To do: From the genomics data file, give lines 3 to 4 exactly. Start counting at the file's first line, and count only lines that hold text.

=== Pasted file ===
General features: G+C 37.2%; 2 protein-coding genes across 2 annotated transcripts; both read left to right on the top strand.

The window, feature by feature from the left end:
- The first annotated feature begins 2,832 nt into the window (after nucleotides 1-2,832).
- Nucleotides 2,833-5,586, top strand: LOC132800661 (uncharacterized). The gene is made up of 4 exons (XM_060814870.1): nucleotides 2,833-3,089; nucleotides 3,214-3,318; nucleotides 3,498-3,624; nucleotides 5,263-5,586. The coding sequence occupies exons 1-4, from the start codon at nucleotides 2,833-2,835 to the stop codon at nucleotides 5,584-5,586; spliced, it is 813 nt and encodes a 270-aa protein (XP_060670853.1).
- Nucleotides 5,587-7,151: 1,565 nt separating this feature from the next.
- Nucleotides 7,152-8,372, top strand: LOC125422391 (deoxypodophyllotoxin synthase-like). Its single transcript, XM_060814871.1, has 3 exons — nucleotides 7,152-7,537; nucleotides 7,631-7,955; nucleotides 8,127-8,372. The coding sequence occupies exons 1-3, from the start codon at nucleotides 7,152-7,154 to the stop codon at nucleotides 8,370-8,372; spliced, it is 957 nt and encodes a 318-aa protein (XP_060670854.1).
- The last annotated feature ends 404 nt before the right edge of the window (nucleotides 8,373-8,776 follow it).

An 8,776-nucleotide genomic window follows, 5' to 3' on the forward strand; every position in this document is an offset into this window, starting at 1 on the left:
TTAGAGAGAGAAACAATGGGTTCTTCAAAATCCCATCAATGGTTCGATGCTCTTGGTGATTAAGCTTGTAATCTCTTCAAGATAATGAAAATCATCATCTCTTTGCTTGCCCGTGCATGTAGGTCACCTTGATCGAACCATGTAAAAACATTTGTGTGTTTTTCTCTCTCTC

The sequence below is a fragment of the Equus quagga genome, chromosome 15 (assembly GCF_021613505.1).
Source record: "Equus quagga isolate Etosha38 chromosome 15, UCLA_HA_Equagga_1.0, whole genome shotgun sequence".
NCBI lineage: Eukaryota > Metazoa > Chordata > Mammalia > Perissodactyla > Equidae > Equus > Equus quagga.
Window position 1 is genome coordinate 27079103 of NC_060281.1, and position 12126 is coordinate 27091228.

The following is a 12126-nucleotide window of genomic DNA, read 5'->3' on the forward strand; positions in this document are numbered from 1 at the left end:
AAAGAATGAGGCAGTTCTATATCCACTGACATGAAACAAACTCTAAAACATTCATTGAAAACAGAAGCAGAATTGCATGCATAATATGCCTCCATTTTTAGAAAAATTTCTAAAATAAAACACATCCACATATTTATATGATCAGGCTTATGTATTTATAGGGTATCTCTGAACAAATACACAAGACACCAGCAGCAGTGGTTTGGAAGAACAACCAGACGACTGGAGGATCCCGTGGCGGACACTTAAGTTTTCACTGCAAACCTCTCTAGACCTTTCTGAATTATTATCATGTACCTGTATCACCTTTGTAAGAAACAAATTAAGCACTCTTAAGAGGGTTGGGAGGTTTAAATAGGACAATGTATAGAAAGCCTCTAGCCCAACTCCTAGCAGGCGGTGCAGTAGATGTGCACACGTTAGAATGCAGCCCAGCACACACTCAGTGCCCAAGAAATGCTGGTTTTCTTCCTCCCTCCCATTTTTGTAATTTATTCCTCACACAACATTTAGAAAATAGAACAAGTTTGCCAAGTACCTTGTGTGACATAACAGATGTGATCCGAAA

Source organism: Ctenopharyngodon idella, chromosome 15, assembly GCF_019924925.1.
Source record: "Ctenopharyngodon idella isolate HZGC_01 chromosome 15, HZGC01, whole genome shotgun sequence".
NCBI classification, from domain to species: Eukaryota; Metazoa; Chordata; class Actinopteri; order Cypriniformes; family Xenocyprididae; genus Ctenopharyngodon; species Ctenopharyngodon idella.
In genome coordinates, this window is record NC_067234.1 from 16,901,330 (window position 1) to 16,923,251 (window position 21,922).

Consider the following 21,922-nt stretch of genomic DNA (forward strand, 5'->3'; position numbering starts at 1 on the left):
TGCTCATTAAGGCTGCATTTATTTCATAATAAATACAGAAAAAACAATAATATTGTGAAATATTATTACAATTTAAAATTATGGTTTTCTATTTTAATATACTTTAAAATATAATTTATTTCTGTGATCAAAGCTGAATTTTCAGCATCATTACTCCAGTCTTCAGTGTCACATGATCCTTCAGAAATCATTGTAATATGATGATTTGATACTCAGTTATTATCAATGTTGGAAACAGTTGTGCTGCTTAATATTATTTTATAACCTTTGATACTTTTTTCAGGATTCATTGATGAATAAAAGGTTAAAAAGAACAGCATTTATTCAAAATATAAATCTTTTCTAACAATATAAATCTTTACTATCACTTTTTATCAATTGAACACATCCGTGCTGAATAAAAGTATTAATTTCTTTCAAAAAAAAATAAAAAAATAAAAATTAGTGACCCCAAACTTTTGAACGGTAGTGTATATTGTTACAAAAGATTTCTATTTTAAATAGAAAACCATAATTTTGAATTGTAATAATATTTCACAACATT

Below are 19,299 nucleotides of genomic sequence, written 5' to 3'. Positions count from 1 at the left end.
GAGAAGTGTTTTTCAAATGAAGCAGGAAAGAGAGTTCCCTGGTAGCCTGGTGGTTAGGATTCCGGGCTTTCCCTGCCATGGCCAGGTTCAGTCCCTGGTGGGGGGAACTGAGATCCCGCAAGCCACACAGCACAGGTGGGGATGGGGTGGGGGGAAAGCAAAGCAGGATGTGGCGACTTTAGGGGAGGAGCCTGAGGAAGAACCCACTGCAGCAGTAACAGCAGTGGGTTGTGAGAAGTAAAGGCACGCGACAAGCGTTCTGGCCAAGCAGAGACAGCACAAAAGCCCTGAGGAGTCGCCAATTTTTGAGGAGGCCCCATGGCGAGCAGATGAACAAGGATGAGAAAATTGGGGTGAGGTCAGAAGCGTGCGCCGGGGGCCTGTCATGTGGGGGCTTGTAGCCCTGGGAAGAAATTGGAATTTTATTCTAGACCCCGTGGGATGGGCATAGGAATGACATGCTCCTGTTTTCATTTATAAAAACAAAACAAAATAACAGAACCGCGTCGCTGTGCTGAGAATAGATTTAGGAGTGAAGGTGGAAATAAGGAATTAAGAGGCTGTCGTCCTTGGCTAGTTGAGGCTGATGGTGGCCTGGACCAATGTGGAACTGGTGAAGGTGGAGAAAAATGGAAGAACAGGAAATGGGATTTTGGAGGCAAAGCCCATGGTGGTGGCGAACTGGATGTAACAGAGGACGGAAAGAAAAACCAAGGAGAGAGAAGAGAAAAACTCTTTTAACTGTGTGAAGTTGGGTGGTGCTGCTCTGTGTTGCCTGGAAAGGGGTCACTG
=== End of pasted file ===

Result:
- The first annotated feature begins 2,832 nt into the window (after nucleotides 1-2,832).
- Nucleotides 2,833-5,586, top strand: LOC132800661 (uncharacterized). The gene is made up of 4 exons (XM_060814870.1): nucleotides 2,833-3,089; nucleotides 3,214-3,318; nucleotides 3,498-3,624; nucleotides 5,263-5,586. The coding sequence occupies exons 1-4, from the start codon at nucleotides 2,833-2,835 to the stop codon at nucleotides 5,584-5,586; spliced, it is 813 nt and encodes a 270-aa protein (XP_060670853.1).